Description

This dissertation is to address product design optimization including reliability-based design optimization (RBDO) and robust design with epistemic uncertainty. It is divided into four major components as outlined below. Firstly, a comprehensive study of uncertainties is performed, in which sources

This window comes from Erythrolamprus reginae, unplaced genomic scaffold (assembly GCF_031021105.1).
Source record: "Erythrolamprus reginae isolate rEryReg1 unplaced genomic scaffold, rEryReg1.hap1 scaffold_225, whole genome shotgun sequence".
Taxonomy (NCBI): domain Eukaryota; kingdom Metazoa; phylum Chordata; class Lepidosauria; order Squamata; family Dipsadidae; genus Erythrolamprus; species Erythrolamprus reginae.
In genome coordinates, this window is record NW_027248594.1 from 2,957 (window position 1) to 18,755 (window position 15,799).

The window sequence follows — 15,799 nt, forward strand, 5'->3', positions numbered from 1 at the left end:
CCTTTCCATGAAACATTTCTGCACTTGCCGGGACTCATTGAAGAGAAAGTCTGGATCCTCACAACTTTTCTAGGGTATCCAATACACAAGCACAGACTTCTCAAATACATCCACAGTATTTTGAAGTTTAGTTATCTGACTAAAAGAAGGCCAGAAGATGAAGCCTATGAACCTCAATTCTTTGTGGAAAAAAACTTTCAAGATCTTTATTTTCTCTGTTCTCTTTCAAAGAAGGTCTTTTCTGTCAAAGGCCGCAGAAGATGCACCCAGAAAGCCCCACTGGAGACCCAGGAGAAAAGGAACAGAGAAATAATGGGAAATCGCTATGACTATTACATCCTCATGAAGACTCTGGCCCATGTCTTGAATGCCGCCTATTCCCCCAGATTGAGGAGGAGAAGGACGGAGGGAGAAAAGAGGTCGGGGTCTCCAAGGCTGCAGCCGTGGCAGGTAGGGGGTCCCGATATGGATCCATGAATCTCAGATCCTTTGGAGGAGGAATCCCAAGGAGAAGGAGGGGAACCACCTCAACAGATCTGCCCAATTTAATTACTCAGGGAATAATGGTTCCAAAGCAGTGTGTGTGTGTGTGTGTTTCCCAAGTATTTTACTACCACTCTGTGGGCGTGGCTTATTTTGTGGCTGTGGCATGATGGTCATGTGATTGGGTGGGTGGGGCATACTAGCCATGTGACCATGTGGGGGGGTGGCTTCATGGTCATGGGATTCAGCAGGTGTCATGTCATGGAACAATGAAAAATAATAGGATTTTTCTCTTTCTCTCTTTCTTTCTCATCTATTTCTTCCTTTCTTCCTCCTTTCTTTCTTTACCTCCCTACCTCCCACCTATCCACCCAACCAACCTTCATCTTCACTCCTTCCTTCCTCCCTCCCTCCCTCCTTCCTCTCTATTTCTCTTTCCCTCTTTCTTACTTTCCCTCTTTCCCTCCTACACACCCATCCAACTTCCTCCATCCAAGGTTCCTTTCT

This dissertation is to address product design optimization including reliability-based design optimization (RBDO) and robust design with epistemic uncertainty. It is divided into four major components as outlined below. Firstly, a comprehensive study of uncertainties is performed, in which sources of uncertainty are listed, categorized and the impacts are discussed. Epistemic uncertainty is of interest, which is due to lack of knowledge and can be reduced by taking more observations. In particular, the strategies to address epistemic uncertainties due to implicit constraint function are discussed. Secondly, a sequential sampling strategy to improve RBDO under implicit constraint function is developed. In modern engineering design, an RBDO task is often performed by a computer simulation program, which can be treated as a black box, as its analytical function is implicit. An efficient sampling strategy on learning the probabilistic constraint function under the design optimization framework is presented. The method is a sequential experimentation around the approximate most probable point (MPP) at each step of optimization process. It is compared with the methods of MPP-based sampling, lifted surrogate function, and non-sequential random sampling. Thirdly, a particle splitting-based reliability analysis approach is developed in design optimization. In reliability analysis, traditional simulation methods such as Monte Carlo simulation may provide accurate results, but are often accompanied with high computational cost. To increase the efficiency, particle splitting is integrated into RBDO. It is an improvement of subset simulation with multiple particles to enhance the diversity and stability of simulation samples. This method is further extended to address problems with multiple probabilistic constraints and compared with the MPP-based methods. Finally, a reliability-based robust design optimization (RBRDO) framework is provided to integrate the consideration of design reliability and design robustness simultaneously. The quality loss objective in robust design, considered together with the production cost in RBDO, are used formulate a multi-objective optimization problem. With the epistemic uncertainty from implicit performance function, the sequential sampling strategy is extended to RBRDO, and a combined metamodel is proposed to tackle both controllable variables and uncontrollable variables. The solution is a Pareto frontier, compared with a single optimal solution in RBDO.